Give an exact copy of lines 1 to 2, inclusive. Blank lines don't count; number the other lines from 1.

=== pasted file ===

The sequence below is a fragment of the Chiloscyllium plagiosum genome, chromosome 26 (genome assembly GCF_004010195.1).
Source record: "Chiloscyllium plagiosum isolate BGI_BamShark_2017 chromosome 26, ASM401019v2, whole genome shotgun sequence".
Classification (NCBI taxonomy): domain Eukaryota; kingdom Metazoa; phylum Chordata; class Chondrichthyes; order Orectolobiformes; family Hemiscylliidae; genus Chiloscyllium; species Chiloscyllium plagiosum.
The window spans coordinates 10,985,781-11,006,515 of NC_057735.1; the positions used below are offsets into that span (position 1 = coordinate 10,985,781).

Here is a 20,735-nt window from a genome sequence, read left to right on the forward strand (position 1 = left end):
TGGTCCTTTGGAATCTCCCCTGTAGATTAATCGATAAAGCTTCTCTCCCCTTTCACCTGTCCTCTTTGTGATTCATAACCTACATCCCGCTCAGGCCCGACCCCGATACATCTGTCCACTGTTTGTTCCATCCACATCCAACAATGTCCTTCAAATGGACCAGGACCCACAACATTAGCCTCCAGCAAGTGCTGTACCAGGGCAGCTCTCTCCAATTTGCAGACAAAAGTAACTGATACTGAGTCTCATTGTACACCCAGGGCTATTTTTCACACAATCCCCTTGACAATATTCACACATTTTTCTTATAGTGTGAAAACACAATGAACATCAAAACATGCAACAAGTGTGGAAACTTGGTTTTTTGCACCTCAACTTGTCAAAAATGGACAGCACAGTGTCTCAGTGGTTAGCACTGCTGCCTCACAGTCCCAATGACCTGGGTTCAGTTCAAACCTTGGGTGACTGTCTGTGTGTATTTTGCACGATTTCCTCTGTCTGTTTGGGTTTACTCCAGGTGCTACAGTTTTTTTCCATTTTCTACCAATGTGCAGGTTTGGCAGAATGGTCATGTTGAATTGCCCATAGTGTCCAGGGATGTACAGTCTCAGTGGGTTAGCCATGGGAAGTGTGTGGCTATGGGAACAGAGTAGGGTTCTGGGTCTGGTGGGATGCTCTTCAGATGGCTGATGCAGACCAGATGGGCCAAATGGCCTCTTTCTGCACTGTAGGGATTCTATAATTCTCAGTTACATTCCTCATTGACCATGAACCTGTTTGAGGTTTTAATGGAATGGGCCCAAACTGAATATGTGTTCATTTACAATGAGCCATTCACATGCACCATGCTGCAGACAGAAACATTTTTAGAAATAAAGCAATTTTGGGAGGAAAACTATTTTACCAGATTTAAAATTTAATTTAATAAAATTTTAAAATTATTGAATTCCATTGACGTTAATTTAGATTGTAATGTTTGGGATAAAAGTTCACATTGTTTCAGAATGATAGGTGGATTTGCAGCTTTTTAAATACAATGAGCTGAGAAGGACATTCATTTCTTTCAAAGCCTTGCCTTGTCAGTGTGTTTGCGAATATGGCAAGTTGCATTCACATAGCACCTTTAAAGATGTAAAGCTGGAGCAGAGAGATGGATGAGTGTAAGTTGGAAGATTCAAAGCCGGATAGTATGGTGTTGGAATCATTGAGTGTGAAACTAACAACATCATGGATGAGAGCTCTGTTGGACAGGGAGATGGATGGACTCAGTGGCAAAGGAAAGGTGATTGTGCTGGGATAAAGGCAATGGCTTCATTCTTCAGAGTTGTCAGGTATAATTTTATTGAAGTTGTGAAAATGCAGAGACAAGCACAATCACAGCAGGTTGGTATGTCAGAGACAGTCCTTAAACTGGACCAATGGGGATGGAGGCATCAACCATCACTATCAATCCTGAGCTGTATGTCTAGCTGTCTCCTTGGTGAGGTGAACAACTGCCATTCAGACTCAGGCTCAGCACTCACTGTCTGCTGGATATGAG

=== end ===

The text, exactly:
The sequence below is a fragment of the Chiloscyllium plagiosum genome, chromosome 26 (genome assembly GCF_004010195.1).
Source record: "Chiloscyllium plagiosum isolate BGI_BamShark_2017 chromosome 26, ASM401019v2, whole genome shotgun sequence".